Here's Rick Perry on Donald Trump:

The statement that Perry links to in that tweet goes on to savage Trump's "fundamental misunderstanding of border security"  and note: "Mr. Trump has done nothing to prove that he is the president America needs.”

Them's fighting words -- or at least that's what Perry and his team have to hope.

The reality of the 2016 race for second-tier-and-below candidates like Perry is that Trump is soaking up lots and lots of the available oxygen in the race right now. And, they badly need that oxygen. The key for anyone not named "Bush", "Rubio", "Walker" or "Cruz" at this point in the race is to find a way to get attention from the media, from donors and from activists.  That's been true in politics forever but is even more the case in a very crowded field with 15 or 16 other people in the running.

Trump's prominence makes that task impossible. He is, literally, everywhere.  So, the best chance for a guy like Perry is to go after Trump hard -- in hopes that The Donald responds, which he will almost certainly do. Perry then has to hope the skirmish turns out well for him and that it helps lead to the long-term disqualifying of Trump as a candidate.

It's not just Perry who is trying these strategic tactic of "punching up" to Trump. (It's amazing that a former governor of Texas attacking Trump is punching up. But it is. And politics is weird.) South Carolina Sen. Lindsey Graham, who, like Perry, continues to lag in the also-ran category, said this of Trump on the "Today" show: "We live in the most complicated dangerous times in the world, and he's a wrecking ball when it comes to policy. And the way he's engaged the public is hurting the Republican Party at a time when we have a chance to do better."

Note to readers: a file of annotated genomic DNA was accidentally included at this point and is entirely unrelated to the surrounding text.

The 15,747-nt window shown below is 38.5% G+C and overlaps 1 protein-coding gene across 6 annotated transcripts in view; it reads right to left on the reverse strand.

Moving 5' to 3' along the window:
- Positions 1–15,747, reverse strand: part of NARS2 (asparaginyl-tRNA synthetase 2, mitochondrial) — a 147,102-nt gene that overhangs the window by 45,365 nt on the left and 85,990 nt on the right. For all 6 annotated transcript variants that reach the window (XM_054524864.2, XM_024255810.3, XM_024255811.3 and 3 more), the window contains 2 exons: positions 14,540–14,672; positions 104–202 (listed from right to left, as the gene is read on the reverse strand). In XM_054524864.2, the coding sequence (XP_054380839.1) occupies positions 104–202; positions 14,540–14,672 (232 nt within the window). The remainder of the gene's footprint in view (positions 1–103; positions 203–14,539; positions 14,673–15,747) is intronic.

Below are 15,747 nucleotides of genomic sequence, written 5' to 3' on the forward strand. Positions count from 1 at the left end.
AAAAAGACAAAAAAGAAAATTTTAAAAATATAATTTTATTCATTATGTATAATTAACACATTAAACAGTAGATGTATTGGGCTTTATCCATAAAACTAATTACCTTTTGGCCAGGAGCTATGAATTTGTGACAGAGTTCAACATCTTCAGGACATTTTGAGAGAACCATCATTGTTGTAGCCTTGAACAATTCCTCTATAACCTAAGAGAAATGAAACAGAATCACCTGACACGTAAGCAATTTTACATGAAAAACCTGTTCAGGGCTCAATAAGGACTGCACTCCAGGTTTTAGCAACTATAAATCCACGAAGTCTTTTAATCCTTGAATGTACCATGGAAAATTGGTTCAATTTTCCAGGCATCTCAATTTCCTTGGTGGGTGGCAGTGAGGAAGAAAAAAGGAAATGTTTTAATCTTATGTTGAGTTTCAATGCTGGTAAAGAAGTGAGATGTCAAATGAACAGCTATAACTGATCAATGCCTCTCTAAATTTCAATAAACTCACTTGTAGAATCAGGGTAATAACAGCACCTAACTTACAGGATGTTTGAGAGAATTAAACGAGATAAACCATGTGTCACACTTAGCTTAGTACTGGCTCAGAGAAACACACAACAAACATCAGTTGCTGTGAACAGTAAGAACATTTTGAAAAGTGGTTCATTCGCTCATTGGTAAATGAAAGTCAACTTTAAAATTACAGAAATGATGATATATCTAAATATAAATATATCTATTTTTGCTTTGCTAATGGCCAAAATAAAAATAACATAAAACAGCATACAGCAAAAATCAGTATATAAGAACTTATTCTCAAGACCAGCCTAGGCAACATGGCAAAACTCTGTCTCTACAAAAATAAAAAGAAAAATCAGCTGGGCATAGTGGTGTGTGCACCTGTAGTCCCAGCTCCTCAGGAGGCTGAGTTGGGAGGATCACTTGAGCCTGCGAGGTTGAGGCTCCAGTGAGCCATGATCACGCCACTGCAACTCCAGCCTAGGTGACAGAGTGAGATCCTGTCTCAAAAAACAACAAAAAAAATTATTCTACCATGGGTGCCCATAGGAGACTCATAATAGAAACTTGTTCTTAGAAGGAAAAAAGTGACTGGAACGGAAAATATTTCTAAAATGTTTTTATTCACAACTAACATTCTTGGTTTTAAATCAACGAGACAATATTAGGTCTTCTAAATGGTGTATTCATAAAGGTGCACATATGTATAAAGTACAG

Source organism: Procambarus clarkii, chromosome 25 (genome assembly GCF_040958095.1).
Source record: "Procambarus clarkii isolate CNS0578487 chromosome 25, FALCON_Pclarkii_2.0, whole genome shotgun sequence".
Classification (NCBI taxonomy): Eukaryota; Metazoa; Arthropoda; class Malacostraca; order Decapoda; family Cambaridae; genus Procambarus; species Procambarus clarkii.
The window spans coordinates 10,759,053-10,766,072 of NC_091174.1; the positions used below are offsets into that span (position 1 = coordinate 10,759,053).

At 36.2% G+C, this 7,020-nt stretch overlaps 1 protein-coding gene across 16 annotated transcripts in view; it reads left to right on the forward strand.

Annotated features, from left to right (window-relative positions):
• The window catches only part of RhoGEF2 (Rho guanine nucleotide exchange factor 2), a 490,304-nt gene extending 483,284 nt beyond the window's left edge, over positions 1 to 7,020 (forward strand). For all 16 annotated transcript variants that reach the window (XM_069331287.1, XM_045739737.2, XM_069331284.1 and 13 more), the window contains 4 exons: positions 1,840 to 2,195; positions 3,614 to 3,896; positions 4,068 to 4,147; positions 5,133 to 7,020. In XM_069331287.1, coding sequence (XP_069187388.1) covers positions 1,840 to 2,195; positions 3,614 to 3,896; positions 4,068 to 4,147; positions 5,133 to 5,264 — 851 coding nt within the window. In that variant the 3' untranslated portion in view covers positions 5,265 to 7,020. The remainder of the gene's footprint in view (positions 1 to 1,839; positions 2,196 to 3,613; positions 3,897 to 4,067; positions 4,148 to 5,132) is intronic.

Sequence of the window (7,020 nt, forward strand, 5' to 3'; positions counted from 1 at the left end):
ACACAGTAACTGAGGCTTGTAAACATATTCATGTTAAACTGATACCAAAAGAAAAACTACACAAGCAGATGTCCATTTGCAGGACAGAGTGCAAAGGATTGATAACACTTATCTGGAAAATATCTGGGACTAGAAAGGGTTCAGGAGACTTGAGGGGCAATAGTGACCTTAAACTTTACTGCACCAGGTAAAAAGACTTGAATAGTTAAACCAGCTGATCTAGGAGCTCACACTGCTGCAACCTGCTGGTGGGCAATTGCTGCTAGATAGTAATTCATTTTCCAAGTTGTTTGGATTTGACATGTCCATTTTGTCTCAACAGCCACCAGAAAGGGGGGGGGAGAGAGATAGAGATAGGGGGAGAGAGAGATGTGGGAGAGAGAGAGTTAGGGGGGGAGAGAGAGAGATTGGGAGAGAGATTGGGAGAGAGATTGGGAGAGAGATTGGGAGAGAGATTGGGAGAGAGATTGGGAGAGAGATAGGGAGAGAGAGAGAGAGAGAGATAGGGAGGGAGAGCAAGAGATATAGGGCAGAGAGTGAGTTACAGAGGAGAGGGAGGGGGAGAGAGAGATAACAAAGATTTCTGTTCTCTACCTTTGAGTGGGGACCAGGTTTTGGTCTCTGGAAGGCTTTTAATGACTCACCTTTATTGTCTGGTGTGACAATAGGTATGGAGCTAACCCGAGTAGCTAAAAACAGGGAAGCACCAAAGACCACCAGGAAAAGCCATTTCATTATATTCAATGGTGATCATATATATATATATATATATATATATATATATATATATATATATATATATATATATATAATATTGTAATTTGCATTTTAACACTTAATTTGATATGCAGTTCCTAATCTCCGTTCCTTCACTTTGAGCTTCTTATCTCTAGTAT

Need more evidence of the punch up strategy on Trump? Notice who ISN'T saying much -- or much negative -- about him: Scott Walker and Ted Cruz.  Here's Walker in New Hampshire today courtesy of WaPo's Jenna Johnson: "Donald Trump can speak for himself, and I'm not going to put words in the mouth of any candidate, him or anybody else out there." And here's Cruz during a "Meet the Press" interview: "I like Donald Trump. He's bold. he's brash."

Not exactly the sort of denunciations coming from Perry or Graham, right? What's the difference? Cruz and Walker sit above Trump in the first tier of candidates -- and therefore are worried less about discrediting him than swooping in to seize his voters (such as they are) when he flames out.

In short: Expect plenty more jabs thrown at Trump from the Perrys and Grahams of the race.  The more Trump fights back, the better it is for them.